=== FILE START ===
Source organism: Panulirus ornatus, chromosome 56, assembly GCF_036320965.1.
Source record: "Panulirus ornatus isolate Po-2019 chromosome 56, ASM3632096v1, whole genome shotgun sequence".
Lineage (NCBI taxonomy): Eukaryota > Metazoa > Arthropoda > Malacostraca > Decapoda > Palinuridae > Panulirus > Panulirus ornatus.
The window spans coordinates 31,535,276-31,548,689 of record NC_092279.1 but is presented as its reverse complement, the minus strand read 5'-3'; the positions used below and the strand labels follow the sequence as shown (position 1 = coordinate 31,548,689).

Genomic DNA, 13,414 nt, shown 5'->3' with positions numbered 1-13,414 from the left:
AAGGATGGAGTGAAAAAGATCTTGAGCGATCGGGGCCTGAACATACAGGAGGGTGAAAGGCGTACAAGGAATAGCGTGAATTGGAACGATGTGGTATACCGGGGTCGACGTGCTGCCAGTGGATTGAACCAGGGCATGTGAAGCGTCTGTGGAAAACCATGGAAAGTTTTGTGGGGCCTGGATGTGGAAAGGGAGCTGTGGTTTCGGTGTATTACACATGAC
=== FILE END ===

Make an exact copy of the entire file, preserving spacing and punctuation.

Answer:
Source organism: Panulirus ornatus, chromosome 56, assembly GCF_036320965.1.
Source record: "Panulirus ornatus isolate Po-2019 chromosome 56, ASM3632096v1, whole genome shotgun sequence".
Lineage (NCBI taxonomy): Eukaryota > Metazoa > Arthropoda > Malacostraca > Decapoda > Palinuridae > Panulirus > Panulirus ornatus.
The window spans coordinates 31,535,276-31,548,689 of record NC_092279.1 but is presented as its reverse complement, the minus strand read 5'-3'; the positions used below and the strand labels follow the sequence as shown (position 1 = coordinate 31,548,689).

Genomic DNA, 13,414 nt, shown 5'->3' with positions numbered 1-13,414 from the left:
AAGGATGGAGTGAAAAAGATCTTGAGCGATCGGGGCCTGAACATACAGGAGGGTGAAAGGCGTACAAGGAATAGCGTGAATTGGAACGATGTGGTATACCGGGGTCGACGTGCTGCCAGTGGATTGAACCAGGGCATGTGAAGCGTCTGTGGAAAACCATGGAAAGTTTTGTGGGGCCTGGATGTGGAAAGGGAGCTGTGGTTTCGGTGTATTACACATGAC